That amount of volume, distance and recovery right away is unrealistic and unsafe.
So what should you do?
Jog and sprint with a gradual build-up of distances and intensity, aim for a level of 7/8 out of 10 for effort/intensity.
This will be enough to give you an enjoyable testing workout, whilst still allowing your muscles, joints and nervous system time to recover.
Build up to 5 or 6, 10-meter sprints with fast jogging in and out of each 10-meter.
Then cool down with gentle jogging bringing down the heart rate, and finish.
Over the next few days see how you feel and how your body has reacted.
When all is good and your recovery is good, increase the distance to 20 metres but keep the volume to 5/6 sprints with gradual jogging in and out of the sprint again.
I would recommend at least one rest day between each of your sprint days and build the distance to 50 metres over 4-6 weeks, then learn to control the intensity of your sprint at that distance.
This will be tough and a very good achievement if you haven’t sprinted or trained at this level before.
Depending on your ability you’re going to have to ease your way into sprinting.
Even when you feel more accomplished and the body is recovering well, it’s wise to stay 80% of top speed, running at 100% can often bring more risk than reward.
At the end of each sprint make sure you decrease into a jog rather than a sudden stop, you will be less likely to injure yourself this way, rather than slamming on the brakes.
The rest periods will become shorter the more accomplished you become.
The training goal is to keep your heart rate elevated, but you don’t want to rest so little that you become too fatigued and the session turns into breathless jogging.
Insufficient recovery between sprints can cause you to compensate for tired muscles, reinforce bad running mechanics and if you’re very unlucky, cause a muscle pull.
The recovery periods in sprint training are just as important as when you are unleashing your speed.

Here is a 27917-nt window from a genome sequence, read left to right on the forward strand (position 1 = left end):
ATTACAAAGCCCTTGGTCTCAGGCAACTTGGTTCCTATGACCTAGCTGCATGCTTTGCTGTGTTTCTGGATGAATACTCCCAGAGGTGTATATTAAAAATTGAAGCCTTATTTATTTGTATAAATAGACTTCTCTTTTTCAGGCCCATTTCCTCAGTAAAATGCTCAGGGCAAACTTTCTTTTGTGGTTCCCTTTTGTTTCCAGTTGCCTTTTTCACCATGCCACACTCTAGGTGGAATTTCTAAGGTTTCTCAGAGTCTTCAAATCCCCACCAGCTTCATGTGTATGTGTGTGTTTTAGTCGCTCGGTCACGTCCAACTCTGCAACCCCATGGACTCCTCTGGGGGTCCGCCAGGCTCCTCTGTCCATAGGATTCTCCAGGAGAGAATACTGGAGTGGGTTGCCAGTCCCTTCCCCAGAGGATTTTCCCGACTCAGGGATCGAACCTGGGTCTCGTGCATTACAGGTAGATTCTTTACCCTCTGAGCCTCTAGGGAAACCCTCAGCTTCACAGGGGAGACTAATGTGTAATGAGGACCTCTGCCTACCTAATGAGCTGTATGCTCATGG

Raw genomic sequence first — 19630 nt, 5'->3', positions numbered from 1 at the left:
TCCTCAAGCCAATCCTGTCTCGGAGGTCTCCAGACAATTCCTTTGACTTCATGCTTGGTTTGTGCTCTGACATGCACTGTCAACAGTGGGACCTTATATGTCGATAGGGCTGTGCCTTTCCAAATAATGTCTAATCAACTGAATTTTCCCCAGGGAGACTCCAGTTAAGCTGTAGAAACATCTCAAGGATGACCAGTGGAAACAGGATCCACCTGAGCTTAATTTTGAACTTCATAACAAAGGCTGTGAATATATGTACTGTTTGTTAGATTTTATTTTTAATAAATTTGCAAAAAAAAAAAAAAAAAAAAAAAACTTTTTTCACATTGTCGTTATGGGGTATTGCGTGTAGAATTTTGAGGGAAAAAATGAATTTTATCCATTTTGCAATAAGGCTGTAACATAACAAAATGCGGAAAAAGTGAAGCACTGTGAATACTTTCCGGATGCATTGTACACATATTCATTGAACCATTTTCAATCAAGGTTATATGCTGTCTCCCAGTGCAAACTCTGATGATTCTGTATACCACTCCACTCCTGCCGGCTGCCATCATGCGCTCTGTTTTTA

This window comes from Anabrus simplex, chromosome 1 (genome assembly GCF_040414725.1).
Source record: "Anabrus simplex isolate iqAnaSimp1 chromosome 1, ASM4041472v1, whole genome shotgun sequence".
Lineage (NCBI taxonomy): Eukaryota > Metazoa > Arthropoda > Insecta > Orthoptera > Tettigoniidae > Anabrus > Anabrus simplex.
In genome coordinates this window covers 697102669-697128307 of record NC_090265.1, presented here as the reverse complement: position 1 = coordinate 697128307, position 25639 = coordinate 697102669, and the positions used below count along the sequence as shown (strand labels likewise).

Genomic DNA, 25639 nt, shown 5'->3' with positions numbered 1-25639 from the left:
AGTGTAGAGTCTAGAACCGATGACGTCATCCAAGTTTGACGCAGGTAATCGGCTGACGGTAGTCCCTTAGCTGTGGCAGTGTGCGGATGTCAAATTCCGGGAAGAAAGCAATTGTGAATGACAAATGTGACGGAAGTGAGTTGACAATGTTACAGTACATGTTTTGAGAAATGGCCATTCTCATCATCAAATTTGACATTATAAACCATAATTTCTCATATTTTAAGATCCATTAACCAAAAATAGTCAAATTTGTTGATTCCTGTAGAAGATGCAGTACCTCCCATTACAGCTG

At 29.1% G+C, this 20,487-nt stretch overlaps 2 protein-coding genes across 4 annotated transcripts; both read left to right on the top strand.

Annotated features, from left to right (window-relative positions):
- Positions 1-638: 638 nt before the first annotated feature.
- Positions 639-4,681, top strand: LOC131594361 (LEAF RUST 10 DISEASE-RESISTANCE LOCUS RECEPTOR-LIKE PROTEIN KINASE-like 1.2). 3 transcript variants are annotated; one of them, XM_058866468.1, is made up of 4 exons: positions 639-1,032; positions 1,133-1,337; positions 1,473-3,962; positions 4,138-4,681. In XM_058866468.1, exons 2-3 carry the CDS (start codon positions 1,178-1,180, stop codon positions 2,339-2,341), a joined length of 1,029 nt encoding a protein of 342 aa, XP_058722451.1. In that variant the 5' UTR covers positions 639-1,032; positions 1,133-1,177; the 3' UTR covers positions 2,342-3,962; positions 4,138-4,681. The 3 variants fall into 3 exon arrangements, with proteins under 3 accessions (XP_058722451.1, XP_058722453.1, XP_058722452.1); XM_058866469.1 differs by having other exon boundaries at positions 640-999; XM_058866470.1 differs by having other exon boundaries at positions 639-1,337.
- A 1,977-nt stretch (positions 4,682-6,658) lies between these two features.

If you were training for speed like a professional athlete you might be recovering for up to five minutes between each set.
Those guys & girls run longer distances at a much higher intensity and then need their nervous system to recover.
This article is more for beginners fat loss, fitness, and fun, so keep the rest periods a bit lower 2 minutes max is good.
Keep a training diary with measurement of the distances you run and the recovery between each set, this is great for you to see the increases in your fitness levels and recovery.
I’ve already mentioned the importance of braking gradually to avoid injury and jogging in and out of each sprint.
There is no need to get overly technical for you to get the benefits of sprint training, but there are a few extra points I will add.
All out speed to win the 100m is not the priority so starting from the blocks won’t be necessary. Instead, as I have already mentioned use flying starts, meaning you start by running at less than your maximal speed and work your way up to sprint speed.
• Keep the face relaxed.
• Keep the chest up.
• Avoid rotation through the hips and torso, make sure they face forward.
• Keep the hands open and the arms bent slightly.
• Pump the arms, driving the elbows forward and backwards, a massive amount of sprint power comes from the shoulders and torso which is why it’s great for full body conditioning.
• Drive the knees high and be sure that the foot strikes directly under your hip ideally (although, on a hill, this may be slightly different depending on the incline).
• Only the front portion of the foot should strike the ground; the heel should never make contact when you are hitting your sprint speed, this is important for your speed efficiency and to avoid injury by minimising force on the body.
Whether the goal is to drop fat, increase muscle, strengthen muscles and joints,
strengthen mindset, core strength, or enjoy the physical activity you do,
sprinting is a fantastic option.
So go with the intention of enjoying whatever you do. Avoid over thinking optimal running distances, perfect rest periods, spiked shoes and the Olympian meal plan and just know that you are taking positive steps for your physical and mental health.
As long as you are warm and well prepared for the session and don’t overdo the duration, sprints will bring challenging enjoyable training and fat burning success.
I cannot promise you will look like an Olympic sprinter, but given time to adjust and improve you will see your sprint times decrease with your waistline.
Let me know how you get on.